I don't know how, but at first I didn't found about Nikola. It was only after some time that I came across Nikola by pure luck. Once I came accross Nikola, I directly was convinced by it. Nikola is written in Python and has a large set of features but still keeps the whole think very simple. Generation of the website is pretty fast. Even though I don't like Python very much, I'm able to stand its environment and if necessary I can hack around a bit. I also considered Hyde, which is the evil brother of Jekyll, but I think that it was missing documentation to be completely usable for me. I also though of Pelican, but I was not convinced with it.

I don't know how, but at first I didn't found about Nikola. It was only after some time that I came across Nikola by pure luck. Once I found about Nikola, I directly was convinced by it. Nikola is written in Python and has a large set of features but still keeps the whole think very simple. Generation of the website is pretty fast. Even though I don't like Python very much, I'm able to stand its environment and if necessary I can hack around a bit. So I decided to try the complete migration.

The migration

Once I decided to migrate to Nikola, I directly started by importing my WordPress site into a Git repository. This process is quite simple, you just have to export and XML dump from WordPress and then import it into Nikola with the *import_wordpress" command. This already downloads the necessary images and resources and create posts and pages corresponding to your site. It also generates some redirections from the old URL scheme to the new one.

However, there is still some manual work to be done. Here is what I had to do after I imported my WordPress site into Nikola:

  • As syntax highlighting was done by a plugin, I had to convert it to Markdown myself. This was quite easy, just a matter of sed.
  • I was not satisfied with the default templates so I enhanced it myself. As I'm a very poor web developer and even poorer web designer, it took me a long time, even if it is a simple one.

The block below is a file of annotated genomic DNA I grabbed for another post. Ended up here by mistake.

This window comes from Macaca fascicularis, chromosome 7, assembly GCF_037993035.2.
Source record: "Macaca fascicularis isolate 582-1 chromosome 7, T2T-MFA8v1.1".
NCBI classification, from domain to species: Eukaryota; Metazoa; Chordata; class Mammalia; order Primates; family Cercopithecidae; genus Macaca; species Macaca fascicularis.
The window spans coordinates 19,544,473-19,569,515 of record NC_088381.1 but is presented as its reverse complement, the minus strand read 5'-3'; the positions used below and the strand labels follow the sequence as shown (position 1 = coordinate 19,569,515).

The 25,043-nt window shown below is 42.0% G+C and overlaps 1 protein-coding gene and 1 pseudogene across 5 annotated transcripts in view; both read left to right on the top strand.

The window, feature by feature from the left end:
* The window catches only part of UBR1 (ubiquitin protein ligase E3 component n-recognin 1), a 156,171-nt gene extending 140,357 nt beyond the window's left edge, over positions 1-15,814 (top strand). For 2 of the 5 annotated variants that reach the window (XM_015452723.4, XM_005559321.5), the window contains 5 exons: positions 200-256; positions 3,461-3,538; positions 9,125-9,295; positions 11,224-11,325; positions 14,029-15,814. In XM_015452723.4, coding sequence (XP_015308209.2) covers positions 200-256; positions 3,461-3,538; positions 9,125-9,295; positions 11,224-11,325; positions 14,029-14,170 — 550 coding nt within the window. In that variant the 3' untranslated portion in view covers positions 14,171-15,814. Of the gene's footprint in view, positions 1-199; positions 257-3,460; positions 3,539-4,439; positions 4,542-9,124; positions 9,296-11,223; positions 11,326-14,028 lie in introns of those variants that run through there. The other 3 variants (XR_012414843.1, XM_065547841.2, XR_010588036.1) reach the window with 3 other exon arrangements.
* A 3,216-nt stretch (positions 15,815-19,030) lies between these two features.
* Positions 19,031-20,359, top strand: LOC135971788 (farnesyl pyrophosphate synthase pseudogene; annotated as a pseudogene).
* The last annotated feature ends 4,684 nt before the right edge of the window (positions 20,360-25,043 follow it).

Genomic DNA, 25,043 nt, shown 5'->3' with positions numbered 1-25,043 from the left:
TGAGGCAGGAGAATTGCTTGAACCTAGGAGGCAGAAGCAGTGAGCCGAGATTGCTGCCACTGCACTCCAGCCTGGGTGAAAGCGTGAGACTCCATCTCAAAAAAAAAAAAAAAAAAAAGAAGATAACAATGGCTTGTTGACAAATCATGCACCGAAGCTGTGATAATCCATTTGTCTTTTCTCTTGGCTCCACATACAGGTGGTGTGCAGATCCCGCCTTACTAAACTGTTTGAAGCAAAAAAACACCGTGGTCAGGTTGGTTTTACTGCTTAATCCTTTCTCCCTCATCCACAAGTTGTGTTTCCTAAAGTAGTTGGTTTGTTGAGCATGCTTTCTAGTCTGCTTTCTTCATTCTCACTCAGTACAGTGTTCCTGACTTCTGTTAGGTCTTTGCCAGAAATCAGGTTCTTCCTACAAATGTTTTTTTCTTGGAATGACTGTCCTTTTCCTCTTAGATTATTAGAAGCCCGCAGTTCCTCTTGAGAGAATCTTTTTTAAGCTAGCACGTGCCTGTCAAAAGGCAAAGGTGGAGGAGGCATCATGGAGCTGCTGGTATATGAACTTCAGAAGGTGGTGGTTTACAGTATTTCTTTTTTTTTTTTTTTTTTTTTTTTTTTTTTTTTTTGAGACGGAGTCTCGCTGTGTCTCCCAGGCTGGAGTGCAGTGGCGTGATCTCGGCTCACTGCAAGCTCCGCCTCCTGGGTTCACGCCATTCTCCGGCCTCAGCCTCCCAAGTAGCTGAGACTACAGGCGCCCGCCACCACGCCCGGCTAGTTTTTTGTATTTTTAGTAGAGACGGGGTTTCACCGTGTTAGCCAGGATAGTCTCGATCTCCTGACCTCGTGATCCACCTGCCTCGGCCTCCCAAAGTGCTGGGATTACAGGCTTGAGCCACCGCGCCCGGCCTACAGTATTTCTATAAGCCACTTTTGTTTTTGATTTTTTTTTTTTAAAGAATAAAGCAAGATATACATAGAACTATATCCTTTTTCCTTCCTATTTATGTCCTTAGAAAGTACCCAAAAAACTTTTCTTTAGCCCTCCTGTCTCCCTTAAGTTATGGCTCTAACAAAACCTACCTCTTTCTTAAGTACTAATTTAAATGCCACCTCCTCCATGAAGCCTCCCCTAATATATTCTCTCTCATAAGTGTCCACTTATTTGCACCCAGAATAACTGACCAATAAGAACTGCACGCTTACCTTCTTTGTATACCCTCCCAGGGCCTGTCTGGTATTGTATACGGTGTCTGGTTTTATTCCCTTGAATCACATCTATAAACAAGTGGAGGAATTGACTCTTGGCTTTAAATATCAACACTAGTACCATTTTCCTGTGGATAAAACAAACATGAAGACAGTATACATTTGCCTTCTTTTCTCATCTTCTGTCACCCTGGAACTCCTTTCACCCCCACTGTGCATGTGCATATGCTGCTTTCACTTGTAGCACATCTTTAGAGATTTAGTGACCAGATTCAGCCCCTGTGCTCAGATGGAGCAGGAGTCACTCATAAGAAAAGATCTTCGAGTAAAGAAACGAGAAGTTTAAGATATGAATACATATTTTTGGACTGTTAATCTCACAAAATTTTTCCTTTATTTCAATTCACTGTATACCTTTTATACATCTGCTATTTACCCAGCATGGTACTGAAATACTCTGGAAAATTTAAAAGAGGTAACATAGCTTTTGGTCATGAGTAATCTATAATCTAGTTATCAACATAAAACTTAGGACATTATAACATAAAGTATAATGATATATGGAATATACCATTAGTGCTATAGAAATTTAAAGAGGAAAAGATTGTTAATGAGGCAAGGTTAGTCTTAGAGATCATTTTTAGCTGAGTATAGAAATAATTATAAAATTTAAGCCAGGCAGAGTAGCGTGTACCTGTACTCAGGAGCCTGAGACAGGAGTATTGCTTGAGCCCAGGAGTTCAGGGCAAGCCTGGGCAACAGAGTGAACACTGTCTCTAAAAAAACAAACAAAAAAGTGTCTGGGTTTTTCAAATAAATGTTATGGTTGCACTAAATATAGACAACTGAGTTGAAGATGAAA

• I wanted to add some visibility to the comments, so I used Disqus API to create Most Popular and Recent Comments widgets.
  • I had to create some redirections by myself for the tags and categories. This was again just a matter of simple shell commands. I filled a bug about it so it'll probably be fixed in the near future.
  • I tried to improve the performances of the generated website, but I'm still gonna work on this later, the calls to Disqus and Google javascripts are the ones that takes the most of the load time. I think that a static site could be even faster.
  • Finally, I really missed the options to have related posts generated for each posts, so I hacked a simple way to include them for each posts. The related posts are generated using a very simple algorithm. I'll soon write a post about how I have done this.

Except from these things, it hasn't been too hard to migrate to Nikola.


Until now I'm really satisfied with Nikola and I hope this will motivate me to write more blog posts in the coming months. I hope you'll find the website as enjoyable as before (or even more :) ).

If you are interested, you can read the source of this blog post.

Even though I tried my best to avoid 404 or problems with the new site, I'm pretty sure there will be some issues in the following weeks. If you happen to found a dead link or some part of the website is not working for you, don't hesitate to comment this post and I'll my best to fix it. If you have suggestions on how to improve the site or have a question about the process of migrating a website from Wordpress to Nikola, I'd be glad to answer you.


budgetwarrior 0.3.0 - Objective and wish management

I'm pleased to announce the release of another budgetwarrior release, the version 0.3.0.


This version contains several important changes.

The first one is the addition of a new module to manage objectives. You can add objective with budget objective add). For instance, you can add an objective saying you want to save 10000$ a year or 200$ a month. When you set your objectives, budget warrior computes how well you complete them. For instance, here is the status of my objectives:

Objective Status

Another module has been added to manage wishes. You can add wishes to budgetwarrior (budget wish add) and then budgetwarrior will tell you if it is a good time to buy them. Here is an example of wish status:

Wish Status Wish Status

The diagnostics tells you where the money will be taken: On savings, on year savings or on month savings (ideal case). It also checks the objectives to see if the payment doesn't break the fulfillment of some of them.

For complete diagnostics, it is necessary to you register your fortune (budget fortune check), ideally once a month.

Of course, this is only a tool, you should not only use that to decide when to buy something, but it may have a good point of view ;)

Moreover, the version also have other smaller changes:

  1. When you make an error when creating a new item (expense, earning, ...), the tool now lets you retry without losing what you typed before.
  2. Confirmation messages are now shown after each modification command (delete, add and edit).
  3. The license has been changed from Boost to MIT. The sense is almost the same, but the MIT is more well known and I thought it would be easier for people to know what this means.
  4. There have several changes to the code base, but that doesn't impact the usage of the tool.